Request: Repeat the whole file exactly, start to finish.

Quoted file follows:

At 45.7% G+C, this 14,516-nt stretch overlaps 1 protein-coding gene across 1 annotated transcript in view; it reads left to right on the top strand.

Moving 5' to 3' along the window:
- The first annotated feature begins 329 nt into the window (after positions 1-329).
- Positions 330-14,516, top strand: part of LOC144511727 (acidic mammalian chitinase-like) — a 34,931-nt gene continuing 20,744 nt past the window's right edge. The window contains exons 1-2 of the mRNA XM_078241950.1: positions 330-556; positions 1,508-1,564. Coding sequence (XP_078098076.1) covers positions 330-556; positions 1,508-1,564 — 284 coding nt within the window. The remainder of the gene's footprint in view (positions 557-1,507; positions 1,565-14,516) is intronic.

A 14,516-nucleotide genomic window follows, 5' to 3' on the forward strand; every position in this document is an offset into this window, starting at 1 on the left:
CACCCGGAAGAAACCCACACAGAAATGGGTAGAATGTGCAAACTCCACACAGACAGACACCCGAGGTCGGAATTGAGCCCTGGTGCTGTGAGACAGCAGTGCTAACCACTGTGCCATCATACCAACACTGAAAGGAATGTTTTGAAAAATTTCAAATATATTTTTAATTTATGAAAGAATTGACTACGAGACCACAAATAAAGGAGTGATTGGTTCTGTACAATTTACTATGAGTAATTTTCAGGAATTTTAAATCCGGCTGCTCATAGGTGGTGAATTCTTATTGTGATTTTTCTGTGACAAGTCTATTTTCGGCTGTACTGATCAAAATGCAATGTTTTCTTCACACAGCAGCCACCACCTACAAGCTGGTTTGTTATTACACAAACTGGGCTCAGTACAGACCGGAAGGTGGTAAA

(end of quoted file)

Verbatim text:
At 45.7% G+C, this 14,516-nt stretch overlaps 1 protein-coding gene across 1 annotated transcript in view; it reads left to right on the top strand.

Moving 5' to 3' along the window:
- The first annotated feature begins 329 nt into the window (after positions 1-329).
- Positions 330-14,516, top strand: part of LOC144511727 (acidic mammalian chitinase-like) — a 34,931-nt gene continuing 20,744 nt past the window's right edge. The window contains exons 1-2 of the mRNA XM_078241950.1: positions 330-556; positions 1,508-1,564. Coding sequence (XP_078098076.1) covers positions 330-556; positions 1,508-1,564 — 284 coding nt within the window. The remainder of the gene's footprint in view (positions 557-1,507; positions 1,565-14,516) is intronic.

A 14,516-nucleotide genomic window follows, 5' to 3' on the forward strand; every position in this document is an offset into this window, starting at 1 on the left:
CACCCGGAAGAAACCCACACAGAAATGGGTAGAATGTGCAAACTCCACACAGACAGACACCCGAGGTCGGAATTGAGCCCTGGTGCTGTGAGACAGCAGTGCTAACCACTGTGCCATCATACCAACACTGAAAGGAATGTTTTGAAAAATTTCAAATATATTTTTAATTTATGAAAGAATTGACTACGAGACCACAAATAAAGGAGTGATTGGTTCTGTACAATTTACTATGAGTAATTTTCAGGAATTTTAAATCCGGCTGCTCATAGGTGGTGAATTCTTATTGTGATTTTTCTGTGACAAGTCTATTTTCGGCTGTACTGATCAAAATGCAATGTTTTCTTCACACAGCAGCCACCACCTACAAGCTGGTTTGTTATTACACAAACTGGGCTCAGTACAGACCGGAAGGTGGTAAA